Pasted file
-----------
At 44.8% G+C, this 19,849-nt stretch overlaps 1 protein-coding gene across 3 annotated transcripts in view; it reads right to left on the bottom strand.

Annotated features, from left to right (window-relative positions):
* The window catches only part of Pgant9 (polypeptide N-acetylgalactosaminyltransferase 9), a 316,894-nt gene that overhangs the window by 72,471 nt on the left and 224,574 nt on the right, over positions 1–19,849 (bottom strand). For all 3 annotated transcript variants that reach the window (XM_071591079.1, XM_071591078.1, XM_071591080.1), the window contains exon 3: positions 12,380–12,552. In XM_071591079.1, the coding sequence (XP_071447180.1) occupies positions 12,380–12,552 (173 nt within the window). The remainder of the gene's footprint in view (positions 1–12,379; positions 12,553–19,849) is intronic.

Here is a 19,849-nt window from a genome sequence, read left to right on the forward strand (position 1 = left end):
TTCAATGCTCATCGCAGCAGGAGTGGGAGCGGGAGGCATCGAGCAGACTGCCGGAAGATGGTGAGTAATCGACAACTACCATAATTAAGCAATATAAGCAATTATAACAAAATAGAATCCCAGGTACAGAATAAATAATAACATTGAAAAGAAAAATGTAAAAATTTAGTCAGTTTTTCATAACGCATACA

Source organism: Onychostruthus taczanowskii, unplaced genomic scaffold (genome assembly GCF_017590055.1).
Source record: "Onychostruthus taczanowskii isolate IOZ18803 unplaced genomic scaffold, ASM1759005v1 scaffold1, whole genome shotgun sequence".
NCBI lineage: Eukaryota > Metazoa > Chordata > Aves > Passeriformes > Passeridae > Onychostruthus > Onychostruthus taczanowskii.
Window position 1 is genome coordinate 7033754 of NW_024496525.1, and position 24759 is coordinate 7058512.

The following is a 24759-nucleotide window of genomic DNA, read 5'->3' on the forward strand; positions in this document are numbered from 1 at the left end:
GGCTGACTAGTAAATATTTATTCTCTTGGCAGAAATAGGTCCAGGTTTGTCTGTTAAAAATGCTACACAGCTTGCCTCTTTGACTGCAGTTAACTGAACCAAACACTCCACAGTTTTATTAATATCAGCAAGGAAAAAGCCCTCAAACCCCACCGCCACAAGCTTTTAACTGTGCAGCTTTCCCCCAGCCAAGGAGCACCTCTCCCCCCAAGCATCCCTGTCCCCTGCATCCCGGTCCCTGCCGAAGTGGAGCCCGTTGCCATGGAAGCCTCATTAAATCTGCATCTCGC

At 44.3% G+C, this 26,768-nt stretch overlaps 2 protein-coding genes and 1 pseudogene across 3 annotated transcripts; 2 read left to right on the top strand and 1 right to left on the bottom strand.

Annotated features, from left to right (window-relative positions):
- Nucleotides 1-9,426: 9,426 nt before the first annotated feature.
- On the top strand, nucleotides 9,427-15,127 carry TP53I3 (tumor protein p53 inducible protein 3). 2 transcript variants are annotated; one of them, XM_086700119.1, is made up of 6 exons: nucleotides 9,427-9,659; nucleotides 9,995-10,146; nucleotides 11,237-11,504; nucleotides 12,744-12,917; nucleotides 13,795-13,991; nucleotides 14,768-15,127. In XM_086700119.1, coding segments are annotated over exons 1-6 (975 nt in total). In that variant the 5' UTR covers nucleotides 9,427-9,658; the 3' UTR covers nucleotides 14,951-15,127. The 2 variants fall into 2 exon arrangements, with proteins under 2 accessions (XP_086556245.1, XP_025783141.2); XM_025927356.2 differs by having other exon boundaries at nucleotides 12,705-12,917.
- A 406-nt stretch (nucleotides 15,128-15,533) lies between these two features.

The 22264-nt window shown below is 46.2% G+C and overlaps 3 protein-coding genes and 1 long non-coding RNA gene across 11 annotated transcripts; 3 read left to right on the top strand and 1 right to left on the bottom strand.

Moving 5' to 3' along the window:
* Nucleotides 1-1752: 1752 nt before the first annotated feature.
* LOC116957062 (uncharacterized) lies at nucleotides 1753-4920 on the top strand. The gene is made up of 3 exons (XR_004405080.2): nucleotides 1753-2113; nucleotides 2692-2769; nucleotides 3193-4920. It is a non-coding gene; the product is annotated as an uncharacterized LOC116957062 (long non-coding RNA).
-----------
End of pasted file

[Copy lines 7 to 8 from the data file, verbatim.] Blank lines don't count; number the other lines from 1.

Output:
Source record: "Onychostruthus taczanowskii isolate IOZ18803 unplaced genomic scaffold, ASM1759005v1 scaffold1, whole genome shotgun sequence".
NCBI lineage: Eukaryota > Metazoa > Chordata > Aves > Passeriformes > Passeridae > Onychostruthus > Onychostruthus taczanowskii.